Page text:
The European Working Time Directive was first adopted in 1993 as a safety measure because of the recognised negative effects on health and safety of excessively long working hours.
The Directive, which limits the weekly working period to 48 hours, has always aroused a lot of controversy across Europe. The UK has made an extensive use of the opt-out clause, which allows Member States not to apply the limit of working hours under certain conditions. Opt-outs in specific sectors are gradually being introduced in other countries as well.
Following a number of legal judgments by the European Court of Justice, and a broad consultation process, the European Commission has recently proposed a substantial revision of the Directive.
On 11 May 2005, the Employment and Social Affairs Committee of the European Parliament voted on the report by Alejandro Cercas Alonso MEP (PES, ES) and rejected the Commission proposal to retain the opt-out clause with certain safeguards. The provision allows individual workers to sign away the protection of the working time directive and choose to work longer than the set 48 hours. The Parliament also wants all time spent on-call, including time not actually working, to be counted as ‘working time’.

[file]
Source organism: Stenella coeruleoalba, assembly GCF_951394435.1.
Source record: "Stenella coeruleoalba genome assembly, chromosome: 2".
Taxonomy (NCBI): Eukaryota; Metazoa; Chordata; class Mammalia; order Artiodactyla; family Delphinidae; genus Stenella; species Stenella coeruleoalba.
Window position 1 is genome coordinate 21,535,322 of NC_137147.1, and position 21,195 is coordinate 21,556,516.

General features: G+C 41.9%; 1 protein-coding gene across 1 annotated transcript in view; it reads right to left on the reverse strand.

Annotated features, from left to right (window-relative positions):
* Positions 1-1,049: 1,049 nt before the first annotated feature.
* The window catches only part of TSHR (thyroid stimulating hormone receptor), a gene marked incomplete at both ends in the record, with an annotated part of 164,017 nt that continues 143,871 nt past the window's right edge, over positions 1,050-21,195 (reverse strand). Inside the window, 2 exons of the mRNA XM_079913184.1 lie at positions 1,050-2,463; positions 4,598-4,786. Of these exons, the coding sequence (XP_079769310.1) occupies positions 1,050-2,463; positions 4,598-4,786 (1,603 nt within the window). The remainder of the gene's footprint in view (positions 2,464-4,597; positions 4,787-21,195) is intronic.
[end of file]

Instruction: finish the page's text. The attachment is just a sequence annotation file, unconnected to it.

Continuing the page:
The Standing Committee of European Doctors (CPME), an EPHA member, welcomed the European Parliament’s decision. All CPME concerns put forward in the policy paper "CPME position on the revision of the working time directive" and advocated towards MEPs were met. A CPME press release is attached to this article.
The proposal will now go back to the Council for further consultation by member states.
An updated briefing note on key elements of European Working Time Directive and its proposed amendments can be downloaded below.